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Discussion Starter #1 (Edited)
My sister's '99 L (Blackeye) was rejected by Safelite Auto Glass Shop for a windshield installation about one month ago. The reason is that there was too much rust found around the windshield, behind the molding. Safelite's policy allowed for up to 24 sq-in of rust removal with a grinder, but if more rust than that was encountered after removing the windshield, they would refuse to re-install the glass, and would require the owner to tow the car to a body shop for work.

To their credit, they informed us of this in advance, before removing the windshield and stated that upon inspection they thought there was more than 24 sq-in of rust (based on what they saw just peeking behind the molding). I'm happy that they warned us, because as a result, I decided to just pull the windshield myself and check it out, to see if we might be lucky and be able to avoid the body shop ($$$). My body skills are pretty limited, so I was half-thinking the Rav would end up in a shop, but it turned out to be something that I (and I think most people with the space, tools, and time) could handle.

SUMMARY:

In summary, I removed the windshield, removed the rust, treated the surfaces with POR 15 everywhere, filled three small holes with JB Weld, treated with more POR 15, painted, clear-coated, and then had the car towed to a glass shop for a new windshield. The repair was accepted without qualification, and the shop installed the new windshield with full warranty. I was relieved! This post shows some pictures, and outlines exactly what this particular case required.


PRECAUTIONS:

If you have this problem, get on it right away, because rust will only get worse. This post documents what I did, but will not be a fix necessarily for any other case. Windshields in unibody vehicles (like our Ravs) are structural elements, meaning that they have a role in protecting the occupants in case of a wreck, especially a rollover. The urethane bonding between the windshield and the body is usually what prevents the windshield from failing in such events (where "failing" usually means "popping out"). But if there is rust, the rust can become a failure point if it reduces the section such that it fails, or interferes with the bonding of the urethane to the body.

If the pinch weld is severely rusted, the only proper repair would be to cut it out completely and weld in a replacement length. This would be expensive, but necessary if the rust has compromised the integrity of the section. But if the rust isn't too bad, you may be able to remove the rust and treat the surfaces with a high-grade rust inhibitor (such as POR 15) to get a little more life out of the vehicle. There is the chance (really, a likelihood) than the rust will eventually return, however, because you may have rust on places where you cannot treat, such as the underside/inside of the panels. Rust is very difficult to mitigate on a very long term basis, but you might be able to borrow just a little more time. Here in Colorado and the West, we get a break, but you all to the East aren't so lucky.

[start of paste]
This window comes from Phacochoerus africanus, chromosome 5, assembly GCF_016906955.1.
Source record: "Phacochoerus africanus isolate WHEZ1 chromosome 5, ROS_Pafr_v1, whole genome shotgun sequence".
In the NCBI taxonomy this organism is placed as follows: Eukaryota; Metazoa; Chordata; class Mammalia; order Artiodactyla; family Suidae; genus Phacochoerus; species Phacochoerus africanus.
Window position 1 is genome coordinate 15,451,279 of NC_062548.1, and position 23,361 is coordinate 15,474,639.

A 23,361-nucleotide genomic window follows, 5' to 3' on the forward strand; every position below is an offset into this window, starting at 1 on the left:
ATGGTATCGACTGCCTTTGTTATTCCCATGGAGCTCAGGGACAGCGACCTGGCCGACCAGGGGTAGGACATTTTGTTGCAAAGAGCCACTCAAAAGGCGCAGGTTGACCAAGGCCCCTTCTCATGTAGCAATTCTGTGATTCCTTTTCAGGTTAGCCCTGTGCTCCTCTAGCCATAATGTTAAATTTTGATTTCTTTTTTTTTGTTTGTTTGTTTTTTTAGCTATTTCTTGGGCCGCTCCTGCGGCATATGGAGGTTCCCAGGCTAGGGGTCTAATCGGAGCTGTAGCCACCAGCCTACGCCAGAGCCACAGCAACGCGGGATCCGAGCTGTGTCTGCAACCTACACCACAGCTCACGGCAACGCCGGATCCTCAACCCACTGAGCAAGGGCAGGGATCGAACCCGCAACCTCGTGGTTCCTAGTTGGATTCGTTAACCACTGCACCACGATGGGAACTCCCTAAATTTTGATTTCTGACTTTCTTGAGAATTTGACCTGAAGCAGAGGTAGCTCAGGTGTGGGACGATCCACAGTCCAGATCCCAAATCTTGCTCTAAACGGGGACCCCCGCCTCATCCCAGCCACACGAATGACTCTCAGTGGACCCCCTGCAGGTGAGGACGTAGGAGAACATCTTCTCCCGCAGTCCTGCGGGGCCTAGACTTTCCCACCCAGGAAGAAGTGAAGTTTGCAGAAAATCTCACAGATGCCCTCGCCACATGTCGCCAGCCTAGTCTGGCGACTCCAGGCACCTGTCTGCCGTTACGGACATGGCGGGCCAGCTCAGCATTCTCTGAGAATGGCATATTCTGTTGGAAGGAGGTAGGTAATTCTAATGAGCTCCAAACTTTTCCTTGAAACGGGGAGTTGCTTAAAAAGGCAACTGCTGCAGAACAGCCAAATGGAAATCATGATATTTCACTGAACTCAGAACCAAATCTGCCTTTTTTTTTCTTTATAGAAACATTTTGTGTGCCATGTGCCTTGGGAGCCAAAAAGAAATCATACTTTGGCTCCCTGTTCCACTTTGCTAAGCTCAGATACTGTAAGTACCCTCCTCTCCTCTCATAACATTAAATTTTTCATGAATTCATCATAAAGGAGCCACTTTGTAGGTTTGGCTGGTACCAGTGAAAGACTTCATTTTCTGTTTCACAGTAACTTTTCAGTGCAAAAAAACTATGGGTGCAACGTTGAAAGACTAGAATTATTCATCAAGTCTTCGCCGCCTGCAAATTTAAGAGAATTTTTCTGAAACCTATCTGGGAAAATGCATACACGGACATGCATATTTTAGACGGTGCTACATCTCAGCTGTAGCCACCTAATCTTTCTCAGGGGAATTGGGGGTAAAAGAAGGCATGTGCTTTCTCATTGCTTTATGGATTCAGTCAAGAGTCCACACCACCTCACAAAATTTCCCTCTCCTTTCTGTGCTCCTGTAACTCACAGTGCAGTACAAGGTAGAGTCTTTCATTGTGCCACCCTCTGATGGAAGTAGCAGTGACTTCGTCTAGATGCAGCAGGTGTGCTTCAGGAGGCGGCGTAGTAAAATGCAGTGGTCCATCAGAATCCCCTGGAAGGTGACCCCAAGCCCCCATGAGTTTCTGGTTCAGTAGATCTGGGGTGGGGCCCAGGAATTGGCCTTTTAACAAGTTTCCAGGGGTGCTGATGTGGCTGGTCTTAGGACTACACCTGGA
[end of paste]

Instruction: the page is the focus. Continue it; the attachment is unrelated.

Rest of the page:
THIS CASE:

First, here are some pictures of the rust, as visible before any work began. Again, these pictures and repair refer to my case, and yours might be better or worse. I had noticed the rust on the passenger side A-pillar before and knew it was bad, but I didn't realize there was quite as much rust in other places until I removed the molding. The rust was apparently caused by an improper previous windshield install that both failed to properly position the glass (too low), and scratched the paint without re-coating during the repair, allowing water to reach the bare metal. My sister has owned the car in '05, and the windshield was replaced by the previous owner.






After removing the molding (trim), I could see much more rust. This trim is not something that holds the windshield in place, or prevents water leaks -- that is all ensured by the bond of the glass to the urethane, and the urethane to the body. The trim is just for a cleaner look:









After removing the molding, I removed the windshield. You must remove the windshield wiper arms and cowl, at least, to remove the windshield, because you have to cut the urethane which is hidden under the cowl, and the wiper arms must be removed to remove the cowl. This is a good time to Plasti-Dip your cowl, if its faded, since you have it off.